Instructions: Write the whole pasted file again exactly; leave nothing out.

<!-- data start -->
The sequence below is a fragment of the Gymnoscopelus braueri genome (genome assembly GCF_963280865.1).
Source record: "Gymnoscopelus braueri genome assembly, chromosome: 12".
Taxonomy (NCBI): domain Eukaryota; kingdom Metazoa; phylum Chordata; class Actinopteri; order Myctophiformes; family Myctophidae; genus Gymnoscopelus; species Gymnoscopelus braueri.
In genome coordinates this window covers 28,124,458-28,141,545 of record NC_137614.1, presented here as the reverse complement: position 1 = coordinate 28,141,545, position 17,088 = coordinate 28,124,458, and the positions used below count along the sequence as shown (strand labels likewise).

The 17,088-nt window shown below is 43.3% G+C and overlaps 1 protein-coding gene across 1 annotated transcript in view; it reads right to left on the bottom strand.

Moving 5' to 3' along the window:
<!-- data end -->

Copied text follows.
The sequence below is a fragment of the Gymnoscopelus braueri genome (genome assembly GCF_963280865.1).
Source record: "Gymnoscopelus braueri genome assembly, chromosome: 12".
Taxonomy (NCBI): domain Eukaryota; kingdom Metazoa; phylum Chordata; class Actinopteri; order Myctophiformes; family Myctophidae; genus Gymnoscopelus; species Gymnoscopelus braueri.
In genome coordinates this window covers 28,124,458-28,141,545 of record NC_137614.1, presented here as the reverse complement: position 1 = coordinate 28,141,545, position 17,088 = coordinate 28,124,458, and the positions used below count along the sequence as shown (strand labels likewise).

The 17,088-nt window shown below is 43.3% G+C and overlaps 1 protein-coding gene across 1 annotated transcript in view; it reads right to left on the bottom strand.

Moving 5' to 3' along the window: